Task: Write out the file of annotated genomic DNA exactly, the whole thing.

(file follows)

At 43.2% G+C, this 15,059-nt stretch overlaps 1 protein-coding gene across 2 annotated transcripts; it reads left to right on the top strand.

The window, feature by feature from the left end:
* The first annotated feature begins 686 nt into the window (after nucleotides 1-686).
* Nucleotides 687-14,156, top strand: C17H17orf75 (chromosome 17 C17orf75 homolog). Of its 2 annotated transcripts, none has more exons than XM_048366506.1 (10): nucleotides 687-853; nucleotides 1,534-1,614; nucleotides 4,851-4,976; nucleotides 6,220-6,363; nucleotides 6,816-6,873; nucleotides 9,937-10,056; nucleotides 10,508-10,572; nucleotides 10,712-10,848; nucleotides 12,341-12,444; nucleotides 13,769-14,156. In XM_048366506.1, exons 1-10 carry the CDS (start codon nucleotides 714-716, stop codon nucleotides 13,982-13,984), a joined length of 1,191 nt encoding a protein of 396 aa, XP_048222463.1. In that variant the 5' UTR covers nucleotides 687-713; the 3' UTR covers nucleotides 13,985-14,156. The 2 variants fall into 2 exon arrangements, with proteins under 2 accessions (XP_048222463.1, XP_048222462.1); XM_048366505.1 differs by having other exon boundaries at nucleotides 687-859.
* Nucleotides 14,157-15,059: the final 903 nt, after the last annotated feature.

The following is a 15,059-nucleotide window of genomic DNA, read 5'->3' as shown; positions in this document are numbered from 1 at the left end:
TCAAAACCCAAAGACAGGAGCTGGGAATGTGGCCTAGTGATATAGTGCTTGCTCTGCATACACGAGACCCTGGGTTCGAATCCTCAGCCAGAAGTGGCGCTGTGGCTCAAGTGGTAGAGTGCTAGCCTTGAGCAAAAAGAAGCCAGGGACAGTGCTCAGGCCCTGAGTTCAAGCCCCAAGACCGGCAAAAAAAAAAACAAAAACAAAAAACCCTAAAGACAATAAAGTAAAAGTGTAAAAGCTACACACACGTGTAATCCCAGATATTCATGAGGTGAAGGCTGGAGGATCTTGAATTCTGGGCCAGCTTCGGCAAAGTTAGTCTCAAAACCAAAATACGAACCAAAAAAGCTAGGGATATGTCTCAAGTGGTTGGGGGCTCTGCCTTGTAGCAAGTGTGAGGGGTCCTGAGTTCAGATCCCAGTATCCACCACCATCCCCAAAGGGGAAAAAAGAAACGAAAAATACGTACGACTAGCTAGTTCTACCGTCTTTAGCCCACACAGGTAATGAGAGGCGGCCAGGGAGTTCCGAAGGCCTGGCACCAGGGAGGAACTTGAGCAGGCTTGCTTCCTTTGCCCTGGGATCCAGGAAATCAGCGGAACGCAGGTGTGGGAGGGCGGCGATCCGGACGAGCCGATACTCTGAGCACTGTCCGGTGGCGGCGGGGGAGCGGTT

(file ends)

At 43.2% G+C, this 15,059-nt stretch overlaps 1 protein-coding gene across 2 annotated transcripts; it reads left to right on the top strand.

The window, feature by feature from the left end:
* The first annotated feature begins 686 nt into the window (after nucleotides 1-686).
* Nucleotides 687-14,156, top strand: C17H17orf75 (chromosome 17 C17orf75 homolog). Of its 2 annotated transcripts, none has more exons than XM_048366506.1 (10): nucleotides 687-853; nucleotides 1,534-1,614; nucleotides 4,851-4,976; nucleotides 6,220-6,363; nucleotides 6,816-6,873; nucleotides 9,937-10,056; nucleotides 10,508-10,572; nucleotides 10,712-10,848; nucleotides 12,341-12,444; nucleotides 13,769-14,156. In XM_048366506.1, exons 1-10 carry the CDS (start codon nucleotides 714-716, stop codon nucleotides 13,982-13,984), a joined length of 1,191 nt encoding a protein of 396 aa, XP_048222463.1. In that variant the 5' UTR covers nucleotides 687-713; the 3' UTR covers nucleotides 13,985-14,156. The 2 variants fall into 2 exon arrangements, with proteins under 2 accessions (XP_048222463.1, XP_048222462.1); XM_048366505.1 differs by having other exon boundaries at nucleotides 687-859.
* Nucleotides 14,157-15,059: the final 903 nt, after the last annotated feature.

The following is a 15,059-nucleotide window of genomic DNA, read 5'->3' as shown; positions in this document are numbered from 1 at the left end:
TCAAAACCCAAAGACAGGAGCTGGGAATGTGGCCTAGTGATATAGTGCTTGCTCTGCATACACGAGACCCTGGGTTCGAATCCTCAGCCAGAAGTGGCGCTGTGGCTCAAGTGGTAGAGTGCTAGCCTTGAGCAAAAAGAAGCCAGGGACAGTGCTCAGGCCCTGAGTTCAAGCCCCAAGACCGGCAAAAAAAAAAACAAAAACAAAAAACCCTAAAGACAATAAAGTAAAAGTGTAAAAGCTACACACACGTGTAATCCCAGATATTCATGAGGTGAAGGCTGGAGGATCTTGAATTCTGGGCCAGCTTCGGCAAAGTTAGTCTCAAAACCAAAATACGAACCAAAAAAGCTAGGGATATGTCTCAAGTGGTTGGGGGCTCTGCCTTGTAGCAAGTGTGAGGGGTCCTGAGTTCAGATCCCAGTATCCACCACCATCCCCAAAGGGGAAAAAAGAAACGAAAAATACGTACGACTAGCTAGTTCTACCGTCTTTAGCCCACACAGGTAATGAGAGGCGGCCAGGGAGTTCCGAAGGCCTGGCACCAGGGAGGAACTTGAGCAGGCTTGCTTCCTTTGCCCTGGGATCCAGGAAATCAGCGGAACGCAGGTGTGGGAGGGCGGCGATCCGGACGAGCCGATACTCTGAGCACTGTCCGGTGGCGGCGGGGGAGCGGTT